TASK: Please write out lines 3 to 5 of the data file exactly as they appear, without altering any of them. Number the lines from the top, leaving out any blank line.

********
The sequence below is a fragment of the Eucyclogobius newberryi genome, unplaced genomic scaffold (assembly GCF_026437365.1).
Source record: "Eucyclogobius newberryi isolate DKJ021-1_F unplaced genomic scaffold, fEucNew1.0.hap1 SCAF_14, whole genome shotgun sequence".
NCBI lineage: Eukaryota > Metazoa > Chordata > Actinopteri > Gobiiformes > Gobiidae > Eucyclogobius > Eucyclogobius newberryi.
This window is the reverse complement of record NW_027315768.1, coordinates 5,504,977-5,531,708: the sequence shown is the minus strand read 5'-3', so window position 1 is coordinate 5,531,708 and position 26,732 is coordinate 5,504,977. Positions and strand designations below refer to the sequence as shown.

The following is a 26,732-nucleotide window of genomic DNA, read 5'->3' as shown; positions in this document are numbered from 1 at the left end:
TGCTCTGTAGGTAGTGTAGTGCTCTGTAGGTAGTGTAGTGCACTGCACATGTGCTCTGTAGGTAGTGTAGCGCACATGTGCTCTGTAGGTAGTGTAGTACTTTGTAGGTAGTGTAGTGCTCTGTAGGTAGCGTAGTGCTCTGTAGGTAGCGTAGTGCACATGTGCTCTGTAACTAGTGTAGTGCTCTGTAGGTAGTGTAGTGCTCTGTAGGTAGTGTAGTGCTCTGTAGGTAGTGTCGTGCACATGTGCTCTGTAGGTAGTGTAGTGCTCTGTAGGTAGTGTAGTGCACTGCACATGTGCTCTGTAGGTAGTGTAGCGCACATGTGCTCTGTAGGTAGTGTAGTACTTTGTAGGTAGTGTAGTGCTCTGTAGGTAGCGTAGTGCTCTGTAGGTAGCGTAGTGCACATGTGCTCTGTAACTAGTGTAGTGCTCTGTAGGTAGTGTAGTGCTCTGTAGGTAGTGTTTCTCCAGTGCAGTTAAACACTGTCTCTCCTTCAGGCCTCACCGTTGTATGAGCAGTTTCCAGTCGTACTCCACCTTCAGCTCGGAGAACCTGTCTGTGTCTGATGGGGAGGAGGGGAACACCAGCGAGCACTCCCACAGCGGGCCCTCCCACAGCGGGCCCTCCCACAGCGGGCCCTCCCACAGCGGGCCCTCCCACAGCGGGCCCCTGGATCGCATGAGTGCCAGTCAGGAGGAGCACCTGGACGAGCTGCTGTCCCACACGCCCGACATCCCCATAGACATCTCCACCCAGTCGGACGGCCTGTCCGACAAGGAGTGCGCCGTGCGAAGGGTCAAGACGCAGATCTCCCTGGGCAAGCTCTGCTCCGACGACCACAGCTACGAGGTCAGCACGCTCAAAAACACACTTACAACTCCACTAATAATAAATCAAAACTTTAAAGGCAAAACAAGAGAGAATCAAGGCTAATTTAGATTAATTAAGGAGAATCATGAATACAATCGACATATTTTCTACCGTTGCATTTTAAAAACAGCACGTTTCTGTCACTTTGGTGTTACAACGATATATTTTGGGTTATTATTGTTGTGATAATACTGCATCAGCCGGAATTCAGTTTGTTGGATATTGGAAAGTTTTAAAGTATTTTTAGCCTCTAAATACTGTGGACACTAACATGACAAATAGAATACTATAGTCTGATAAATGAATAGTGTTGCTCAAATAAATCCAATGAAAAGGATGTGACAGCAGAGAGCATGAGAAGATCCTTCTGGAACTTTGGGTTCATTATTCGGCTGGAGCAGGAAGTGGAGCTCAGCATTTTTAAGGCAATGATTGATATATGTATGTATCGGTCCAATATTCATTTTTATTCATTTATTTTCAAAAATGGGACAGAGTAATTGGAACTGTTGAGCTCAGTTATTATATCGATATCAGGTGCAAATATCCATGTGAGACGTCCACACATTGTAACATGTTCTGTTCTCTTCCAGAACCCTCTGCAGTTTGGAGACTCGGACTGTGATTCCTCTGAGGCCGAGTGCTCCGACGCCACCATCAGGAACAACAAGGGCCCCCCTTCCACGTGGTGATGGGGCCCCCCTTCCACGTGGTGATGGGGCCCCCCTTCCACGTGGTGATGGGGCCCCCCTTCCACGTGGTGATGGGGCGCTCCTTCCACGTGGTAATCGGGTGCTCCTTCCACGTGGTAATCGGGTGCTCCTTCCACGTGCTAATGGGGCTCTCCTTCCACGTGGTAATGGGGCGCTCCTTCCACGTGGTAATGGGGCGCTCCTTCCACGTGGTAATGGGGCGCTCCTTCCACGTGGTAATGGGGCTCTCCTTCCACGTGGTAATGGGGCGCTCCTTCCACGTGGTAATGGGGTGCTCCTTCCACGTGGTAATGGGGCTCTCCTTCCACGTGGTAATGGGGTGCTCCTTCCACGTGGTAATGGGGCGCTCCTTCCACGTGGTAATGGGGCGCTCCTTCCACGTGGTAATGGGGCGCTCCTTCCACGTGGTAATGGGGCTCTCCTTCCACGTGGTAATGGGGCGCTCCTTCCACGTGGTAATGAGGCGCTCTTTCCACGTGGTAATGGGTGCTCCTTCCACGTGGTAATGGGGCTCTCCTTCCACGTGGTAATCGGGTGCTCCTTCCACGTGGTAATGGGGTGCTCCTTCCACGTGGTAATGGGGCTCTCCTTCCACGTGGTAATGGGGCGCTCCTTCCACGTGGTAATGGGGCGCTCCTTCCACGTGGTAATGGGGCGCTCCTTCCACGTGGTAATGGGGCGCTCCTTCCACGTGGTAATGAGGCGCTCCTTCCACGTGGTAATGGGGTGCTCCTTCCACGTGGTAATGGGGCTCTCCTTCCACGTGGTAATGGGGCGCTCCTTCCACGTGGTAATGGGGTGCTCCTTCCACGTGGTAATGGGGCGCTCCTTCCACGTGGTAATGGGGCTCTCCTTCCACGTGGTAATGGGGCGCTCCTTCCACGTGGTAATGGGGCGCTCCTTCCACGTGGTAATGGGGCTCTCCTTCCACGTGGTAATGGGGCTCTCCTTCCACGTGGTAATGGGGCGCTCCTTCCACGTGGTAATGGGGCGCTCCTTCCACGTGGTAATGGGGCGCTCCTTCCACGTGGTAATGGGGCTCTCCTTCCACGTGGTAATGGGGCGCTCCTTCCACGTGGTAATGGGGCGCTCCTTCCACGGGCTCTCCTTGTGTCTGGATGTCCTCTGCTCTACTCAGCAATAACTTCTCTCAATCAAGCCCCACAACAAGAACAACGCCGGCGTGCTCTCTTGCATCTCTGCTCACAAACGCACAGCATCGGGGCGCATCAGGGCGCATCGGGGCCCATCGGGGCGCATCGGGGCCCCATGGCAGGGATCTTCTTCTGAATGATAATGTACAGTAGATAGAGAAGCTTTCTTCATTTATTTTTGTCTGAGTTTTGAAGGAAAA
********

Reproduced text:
NCBI lineage: Eukaryota > Metazoa > Chordata > Actinopteri > Gobiiformes > Gobiidae > Eucyclogobius > Eucyclogobius newberryi.
This window is the reverse complement of record NW_027315768.1, coordinates 5,504,977-5,531,708: the sequence shown is the minus strand read 5'-3', so window position 1 is coordinate 5,531,708 and position 26,732 is coordinate 5,504,977. Positions and strand designations below refer to the sequence as shown.

The following is a 26,732-nucleotide window of genomic DNA, read 5'->3' as shown; positions in this document are numbered from 1 at the left end: